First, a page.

"The final bill that was adopted was a lot less effective than the version that was originally tabled," van Gulik said. "It was a very strong piece of legislation. And for the Prime Minister to jump in and water it down is very worrying indeed." Some references to gender equality were removed from the final draft and a paragraph calling for a dedicated police unit for women's rights was scrapped.
"I am telling you frankly: I consider abortions murder. Nobody should have the right to do this," Prime Minister Erdogan said, speaking out against abortion and Caesarean-section at a recent international conference on sexual health and reproductive rights held in Istanbul. To the participants' stunned silence, he urged women to have at least three children.
"We are a conservative democratic party and family is really very important for us. Once you lose family values, it is not easy to regain them," his Minister for Development, Cevdet Yilmaz said.
Women's rights activists were outraged – as was the political opposition. Aykan Erdemir, an opposition MP and professor of anthropology, said he is deeply concerned by the government's stance. "The recent discourse that emphasizes conservative family values threatens women's right to choice when it comes to reproductive rights."
Erdemir believes that the government is consciously turning away from the European Union and the fundamental rights and freedoms it demands, stressing more conservative and religious values as it reorientates itself towards the Islamic world.
Blaming the victims
"This is not sending the right messages to the Courts or the police," van Gulik agrees. As it is, police officers often send women back to their homes when they complain about violence or abuse.
"Whether judges and police officers will implement the law when it comes to unmarried women – that is a key question," van Gulik said. "The overall climate is difficult at the moment." Even now, many judges continue to give men reduced sentences, blaming their victims for "provoking" their attackers, Gülbahar said.
The lawyer's office is on a quiet side street off a bustling main road in central Istanbul. Students – mixed groups of women and men – sit in roadside cafés, couples wander in and out of expensive boutiques holding hands. Their skirts are short and stylish, long hair bouncing freely in the breeze blowing across from the Bosporus. Here, liberal Istanbul seems unperturbed by honour killings or violence.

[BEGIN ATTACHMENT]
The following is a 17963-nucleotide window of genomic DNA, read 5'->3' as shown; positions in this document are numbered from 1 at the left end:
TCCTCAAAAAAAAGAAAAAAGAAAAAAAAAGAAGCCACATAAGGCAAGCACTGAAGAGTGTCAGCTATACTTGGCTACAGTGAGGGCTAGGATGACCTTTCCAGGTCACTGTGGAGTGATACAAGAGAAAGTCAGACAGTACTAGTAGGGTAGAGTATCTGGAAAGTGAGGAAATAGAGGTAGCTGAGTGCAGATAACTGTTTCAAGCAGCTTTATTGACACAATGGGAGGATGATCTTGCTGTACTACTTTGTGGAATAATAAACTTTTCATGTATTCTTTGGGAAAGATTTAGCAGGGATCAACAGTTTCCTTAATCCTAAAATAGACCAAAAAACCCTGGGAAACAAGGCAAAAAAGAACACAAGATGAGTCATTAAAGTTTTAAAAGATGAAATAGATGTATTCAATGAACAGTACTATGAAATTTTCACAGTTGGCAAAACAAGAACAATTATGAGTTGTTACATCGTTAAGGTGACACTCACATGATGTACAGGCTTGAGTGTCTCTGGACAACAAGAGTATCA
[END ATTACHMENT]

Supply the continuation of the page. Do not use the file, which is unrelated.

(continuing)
But Hülya Gülbahar is afraid. To start the court proceedings to apply for Aisha's new ID card, she had to give her address – and it is possible that Aisha's brothers will trace her to this office.
To fight for women's rights, is to risk your own life
"Now they know where I live, of course I'm scared," Gülbahar said. She has been threatened before. Just a couple of days ago, a defendant, a high-ranking police officer who had killed his wife, pointed at her in the Court room. "He said he would shoot me."She shrugs. Once men armed with guns came to her flat threatening to kill her. But she's not going to give up. "In Turkey, to be a lawyer, to fight for women's rights, means that you are of course risking your own life."
For Gülbahar, who isn't paid for representing Aisha, the battle is personal, too. Gülbahar attended a wedding a couple of weeks ago. She recalls that a male relative sidled up to her and pulled her aside. "You're showing too much cleavage," he told her pointing at her red, sleeveless dress. "Cover up! It's not decent!" She was shocked. Her family was always liberal, she says, and readily accepted that she has been living with her partner, without any plans of ever getting married.
She is going to keep on fighting for Aisha and her other clients. "It's the government's job to protect these women, but they're not. So I'm doing my best to protect them." And, she believes, by fighting for their rights, she is also protecting herself.
© Deutsche Welle 2012
Editors: Joanna Impey / Deutsche Welle, Lewis Gropp / Qantara.de